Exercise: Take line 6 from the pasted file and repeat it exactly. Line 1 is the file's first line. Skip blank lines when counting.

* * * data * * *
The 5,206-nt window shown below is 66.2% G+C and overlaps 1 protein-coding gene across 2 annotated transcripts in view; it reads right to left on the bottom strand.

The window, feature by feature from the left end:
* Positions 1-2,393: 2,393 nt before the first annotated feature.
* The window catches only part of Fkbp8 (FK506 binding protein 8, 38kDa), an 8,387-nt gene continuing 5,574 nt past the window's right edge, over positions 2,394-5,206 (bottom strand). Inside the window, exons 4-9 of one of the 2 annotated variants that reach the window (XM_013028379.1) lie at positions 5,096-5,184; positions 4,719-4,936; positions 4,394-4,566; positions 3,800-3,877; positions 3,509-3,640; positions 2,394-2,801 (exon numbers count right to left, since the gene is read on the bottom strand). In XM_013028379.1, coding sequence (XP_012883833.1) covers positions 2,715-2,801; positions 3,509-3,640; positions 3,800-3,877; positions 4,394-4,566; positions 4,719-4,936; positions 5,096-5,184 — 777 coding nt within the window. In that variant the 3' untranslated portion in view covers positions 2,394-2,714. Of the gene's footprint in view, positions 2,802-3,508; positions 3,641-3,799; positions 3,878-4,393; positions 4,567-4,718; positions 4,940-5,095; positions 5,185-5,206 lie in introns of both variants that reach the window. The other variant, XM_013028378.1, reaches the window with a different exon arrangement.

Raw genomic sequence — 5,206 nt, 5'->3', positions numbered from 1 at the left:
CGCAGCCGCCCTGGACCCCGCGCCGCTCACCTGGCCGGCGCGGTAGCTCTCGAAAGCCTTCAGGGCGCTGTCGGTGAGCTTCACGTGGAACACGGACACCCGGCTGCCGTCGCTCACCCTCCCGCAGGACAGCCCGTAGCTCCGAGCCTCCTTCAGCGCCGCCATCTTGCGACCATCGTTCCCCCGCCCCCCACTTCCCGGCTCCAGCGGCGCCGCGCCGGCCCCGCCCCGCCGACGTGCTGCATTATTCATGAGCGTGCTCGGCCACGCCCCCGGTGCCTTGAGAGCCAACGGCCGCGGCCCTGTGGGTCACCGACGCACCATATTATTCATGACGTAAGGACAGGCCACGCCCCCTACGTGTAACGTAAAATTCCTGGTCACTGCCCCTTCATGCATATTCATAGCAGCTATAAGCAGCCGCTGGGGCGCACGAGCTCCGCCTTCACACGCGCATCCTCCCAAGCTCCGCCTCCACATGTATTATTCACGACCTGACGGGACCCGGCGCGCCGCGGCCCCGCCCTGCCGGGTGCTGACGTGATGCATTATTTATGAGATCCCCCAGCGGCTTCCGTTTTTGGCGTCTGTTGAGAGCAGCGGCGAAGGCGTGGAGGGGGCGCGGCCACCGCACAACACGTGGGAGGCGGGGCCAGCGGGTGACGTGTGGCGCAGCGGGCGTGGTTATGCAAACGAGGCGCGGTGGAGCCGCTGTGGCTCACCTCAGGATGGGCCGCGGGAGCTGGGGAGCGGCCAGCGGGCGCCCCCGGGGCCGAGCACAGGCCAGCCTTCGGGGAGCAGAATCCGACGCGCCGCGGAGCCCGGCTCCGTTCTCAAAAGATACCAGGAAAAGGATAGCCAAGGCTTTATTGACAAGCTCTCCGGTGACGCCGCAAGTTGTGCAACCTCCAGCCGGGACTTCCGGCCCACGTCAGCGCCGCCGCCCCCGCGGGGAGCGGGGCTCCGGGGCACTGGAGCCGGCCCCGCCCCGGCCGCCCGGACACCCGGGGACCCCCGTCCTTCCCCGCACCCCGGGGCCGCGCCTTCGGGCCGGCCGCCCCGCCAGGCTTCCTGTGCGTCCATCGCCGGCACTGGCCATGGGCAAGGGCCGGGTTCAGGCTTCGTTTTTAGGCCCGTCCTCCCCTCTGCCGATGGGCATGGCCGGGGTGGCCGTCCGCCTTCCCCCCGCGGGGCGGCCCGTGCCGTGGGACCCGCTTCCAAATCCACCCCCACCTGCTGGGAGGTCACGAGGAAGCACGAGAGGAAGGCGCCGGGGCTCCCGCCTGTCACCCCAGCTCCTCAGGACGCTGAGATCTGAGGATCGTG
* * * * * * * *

CGCAGCCGCCCTGGACCCCGCGCCGCTCACCTGGCCGGCGCGGTAGCTCTCGAAAGCCTTCAGGGCGCTGTCGGTGAGCTTCACGTGGAACACGGACACCCGGCTGCCGTCGCTCACCCTCCCGCAGGACAGCCCGTAGCTCCGAGCCTCCTTCAGCGCCGCCATCTTGCGACCATCGTTCCCCCGCCCCCCACTTCCCGGCTCCAGCGGCGCCGCGCCGGCCCCGCCCCGCCGACGTGCTGCATTATTCATGAGCGTGCTCGGCCACGCCCCCGGTGCCTTGAGAGCCAACGGCCGCGGCCCTGTGGGTCACCGACGCACCATATTATTCATGACGTAAGGACAGGCCACGCCCCCTACGTGTAACGTAAAATTCCTGGTCACTGCCCCTTCATGCATATTCATAGCAGCTATAAGCAGCCGCTGGGGCGCACGAGCTCCGCCTTCACACGCGCATCCTCCCAAGCTCCGCCTCCACATGTATTATTCACGACCTGACGGGACCCGGCGCGCCGCGGCCCCGCCCTGCCGGGTGCTGACGTGATGCATTATTTATGAGATCCCCCAGCGGCTTCCGTTTTTGGCGTCTGTTGAGAGCAGCGGCGAAGGCGTGGAGGGGGCGCGGCCACCGCACAACACGTGGGAGGCGGGGCCAGCGGGTGACGTGTGGCGCAGCGGGCGTGGTTATGCAAACGAGGCGCGGTGGAGCCGCTGTGGCTCACCTCAGGATGGGCCGCGGGAGCTGGGGAGCGGCCAGCGGGCGCCCCCGGGGCCGAGCACAGGCCAGCCTTCGGGGAGCAGAATCCGACGCGCCGCGGAGCCCGGCTCCGTTCTCAAAAGATACCAGGAAAAGGATAGCCAAGGCTTTATTGACAAGCTCTCCGGTGACGCCGCAAGTTGTGCAACCTCCAGCCGGGACTTCCGGCCCACGTCAGCGCCGCCGCCCCCGCGGGGAGCGGGGCTCCGGGGCACTGGAGCCGGCCCCGCCCCGGCCGCCCGGACACCCGGGGACCCCCGTCCTTCCCCGCACCCCGGGGCCGCGCCTTCGGGCCGGCCGCCCCGCCAGGCTTCCTGTGCGTCCATCGCCGGCACTGGCCATGGGCAAGGGCCGGGTTCAGGCTTCGTTTTTAGGCCCGTCCTCCCCTCTGCCGATGGGCATGGCCGGGGTGGCCGTCCGCCTTCCCCCCGCGGGGCGGCCCGTGCCGTGGGACCCGCTTCCAAATCCACCCCCACCTGCTGGGAGGTCACGAGGAAGCACGAGAGGAAGGCGCCGGGGCTCCCGCCTGTCACCCCAGCTCCTCAGGACGCTGAGATCTGAGGATCGTG